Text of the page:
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MediaSentry investigated over North Carolina RIAA lawsuits

Written by Rich Fiscus (Google+) @ 14 Jul 2008 13:27 User comments (2)

MediaSentry investigated over North Carolina RIAA lawsuits If you've followed the on-going saga of record label lawsuits against their customers over P2P file sharing you've probably already heard of MediaSentry. If so, you may have read about how they've gone on the defensive as the legality of their investigations on behalf of the RIAA has been called into question. Defendants in more than one case have claimed MediaSentry's activities make them private investigators, even though they're not licensed in any state.
Now the company is being investigated in North Carolina in connection with several John Doe lawsuits. In these suits Capitol Records is going after North Carolina State University students whose identities have so far not been revealed. Attorney Stephen E. Robertson, who represents at least one of the alleged file sharers, has filed a complaint with the North Carolina Protective Services Board accusing the RIAA of conducting investigations that are "both illegal and seriously flawed."

Mr. Robertson alleges that MediaSentry representatives are acting as "unlicensed and unlawful investigators" who "claim to have entered the hard drives of hundreds, if not thousands, of private North Carolina citizens to look for music recordings stored there." It goes on to say that MediaSentry then sells the IP addresses of individuals found sharing copyrighted content to the labels.

This may turn out to be an important point since it opens up the labels for arguments that investigators' findings are biased toward telling the RIAA what they want to hear even if it's not accurate. In at least one case Universal Music Group (UMG) has specifically denied that this is the case. New York attorney Richard Gabriel, representing UMG, said as much when arguing against Marie Lindor's request to see the contract terms between the RIAA and MediaSentry.

He said of the agreement, "There's no incentive for if you find somebody who is doing this versus if you don't find somebody." If MediaSentry is being paid by the infringer that would clearly contradict his statement.

Last week, on his popular Recording Industry vs The People blog, Ray Beckerman pointed out MediaSentry's response to an official inquiry in Michigan regarding their investigative activities. In a letter to the Michigan Department of Labor they explained that they aren't actually investigators, but rather technical analysts who simply interpret publicly available information. According to their lawyers that exempts them from any licensing under Michigan law.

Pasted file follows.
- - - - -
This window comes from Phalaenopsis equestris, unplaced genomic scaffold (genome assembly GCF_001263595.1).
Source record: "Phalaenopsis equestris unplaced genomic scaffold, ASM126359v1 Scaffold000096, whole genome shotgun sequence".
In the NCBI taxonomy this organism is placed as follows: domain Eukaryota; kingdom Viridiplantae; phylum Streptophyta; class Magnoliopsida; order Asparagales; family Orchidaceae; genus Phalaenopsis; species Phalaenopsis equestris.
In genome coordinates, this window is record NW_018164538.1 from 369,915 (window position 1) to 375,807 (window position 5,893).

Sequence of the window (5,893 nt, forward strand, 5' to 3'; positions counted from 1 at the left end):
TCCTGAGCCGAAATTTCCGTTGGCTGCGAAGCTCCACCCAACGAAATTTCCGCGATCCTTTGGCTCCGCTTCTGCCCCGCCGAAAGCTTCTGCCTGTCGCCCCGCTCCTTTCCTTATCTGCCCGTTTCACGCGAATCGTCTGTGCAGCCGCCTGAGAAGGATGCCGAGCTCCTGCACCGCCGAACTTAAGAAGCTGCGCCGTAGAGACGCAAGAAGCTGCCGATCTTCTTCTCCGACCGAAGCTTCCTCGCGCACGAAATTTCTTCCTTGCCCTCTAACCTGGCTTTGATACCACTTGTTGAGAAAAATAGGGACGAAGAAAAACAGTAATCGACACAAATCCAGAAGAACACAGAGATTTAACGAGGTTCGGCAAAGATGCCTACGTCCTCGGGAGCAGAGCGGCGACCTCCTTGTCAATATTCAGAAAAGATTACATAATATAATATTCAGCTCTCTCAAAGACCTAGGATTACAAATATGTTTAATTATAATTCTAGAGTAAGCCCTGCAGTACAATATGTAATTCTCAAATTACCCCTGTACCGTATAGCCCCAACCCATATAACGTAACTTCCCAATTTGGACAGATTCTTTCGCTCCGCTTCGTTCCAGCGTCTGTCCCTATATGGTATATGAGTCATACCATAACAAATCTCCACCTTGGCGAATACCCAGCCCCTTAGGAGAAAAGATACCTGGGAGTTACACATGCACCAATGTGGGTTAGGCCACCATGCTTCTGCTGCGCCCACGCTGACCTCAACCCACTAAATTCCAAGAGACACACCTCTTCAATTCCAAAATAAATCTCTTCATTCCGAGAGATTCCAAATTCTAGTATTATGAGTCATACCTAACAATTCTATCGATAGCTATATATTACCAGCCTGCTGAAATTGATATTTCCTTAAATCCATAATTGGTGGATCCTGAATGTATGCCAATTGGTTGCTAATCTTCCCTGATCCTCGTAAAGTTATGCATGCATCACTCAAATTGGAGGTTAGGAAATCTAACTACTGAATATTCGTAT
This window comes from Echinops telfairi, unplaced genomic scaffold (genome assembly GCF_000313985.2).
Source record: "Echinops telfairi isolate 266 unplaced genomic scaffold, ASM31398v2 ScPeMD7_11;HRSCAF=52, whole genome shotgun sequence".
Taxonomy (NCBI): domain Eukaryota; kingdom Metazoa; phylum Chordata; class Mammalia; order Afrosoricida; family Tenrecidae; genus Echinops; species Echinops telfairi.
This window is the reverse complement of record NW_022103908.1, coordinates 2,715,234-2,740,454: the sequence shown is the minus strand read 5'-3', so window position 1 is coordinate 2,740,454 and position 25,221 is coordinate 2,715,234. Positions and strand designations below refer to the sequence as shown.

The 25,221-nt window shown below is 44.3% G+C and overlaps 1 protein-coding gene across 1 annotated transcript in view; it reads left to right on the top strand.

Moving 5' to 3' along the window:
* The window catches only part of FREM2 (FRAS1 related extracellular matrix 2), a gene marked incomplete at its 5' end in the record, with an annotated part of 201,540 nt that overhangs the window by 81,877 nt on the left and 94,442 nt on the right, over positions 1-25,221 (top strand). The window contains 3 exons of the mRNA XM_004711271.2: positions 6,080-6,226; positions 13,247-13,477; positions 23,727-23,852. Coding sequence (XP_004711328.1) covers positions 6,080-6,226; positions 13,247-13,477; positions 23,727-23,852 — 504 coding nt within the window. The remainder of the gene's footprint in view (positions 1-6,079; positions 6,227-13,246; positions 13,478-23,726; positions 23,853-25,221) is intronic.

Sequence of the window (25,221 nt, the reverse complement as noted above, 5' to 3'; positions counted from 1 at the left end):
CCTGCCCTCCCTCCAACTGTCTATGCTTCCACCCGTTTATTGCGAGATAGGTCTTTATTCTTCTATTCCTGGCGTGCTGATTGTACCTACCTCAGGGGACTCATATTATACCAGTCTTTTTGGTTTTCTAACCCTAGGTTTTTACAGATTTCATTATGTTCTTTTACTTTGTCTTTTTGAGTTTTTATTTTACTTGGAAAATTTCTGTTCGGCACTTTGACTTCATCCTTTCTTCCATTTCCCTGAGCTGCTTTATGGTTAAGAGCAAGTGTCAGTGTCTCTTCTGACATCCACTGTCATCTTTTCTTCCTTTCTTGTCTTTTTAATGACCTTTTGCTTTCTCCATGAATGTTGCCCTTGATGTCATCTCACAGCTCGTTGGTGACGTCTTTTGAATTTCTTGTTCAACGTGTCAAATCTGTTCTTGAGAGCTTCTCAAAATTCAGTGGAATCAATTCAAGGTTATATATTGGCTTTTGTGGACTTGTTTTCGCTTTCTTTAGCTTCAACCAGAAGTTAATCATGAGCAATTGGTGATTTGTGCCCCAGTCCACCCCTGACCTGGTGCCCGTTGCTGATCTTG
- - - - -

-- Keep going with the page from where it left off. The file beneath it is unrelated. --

Later he also pointed out where UMG lawyers have successfully blocked his discovery of MediaSentry's practices with claims that they actually have no part in the technical side of the case. Instead UMG claims they simply act as investigators, uncovering information about potential defendants. This argument has so far enabled record labels to block attempts to force disclosure of MediaSentry activities on the grounds that it's trade secret.

It's likely that both MediaSentry and the RIAA will focus on the issue of whether the information gathered is publically available. Of course information gathered by walking onto someone's private property and looking in a window could be characterized as publically available, but that doesn't automatically make it legal.

Regardless of whether they're eventually determined to be investigators or technical experts it seems reasonable to assume MediaSentry's methods can't remain secret much longer. If acting as investigators, it seems likely that their activities would fall under the jurisdiction of the licensing bodies in any state where the targets of their investigations reside. If they're technical analysts it should open them up as legitimate targets for defense discovery.

In either case, shedding more light on their secret activities can't be a bad thing.

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2 user comments

114.7.2008 15:26

They like to move the goal posts eh!!! Next the UMG lawyers will successfully convince the judge that the part about MediaSentry being investigators was taken out of context!!!! A bit like the comedian Bill Hick's take on the Rodney King trial. When the police officer said to the jury " it's the way you look at the tape" and Bill said "yeah if you press rewind on the tape then you can see us helping Mr king up from the ground and sending him on his way"

215.7.2008 18:59

MediaSentry is one of many Lap dogs, ready to beckon at the RIAA whistle

MediaSentry is breaking laws, and the sad part is We know the judges know, Even the ISP's know, but they do nothing.

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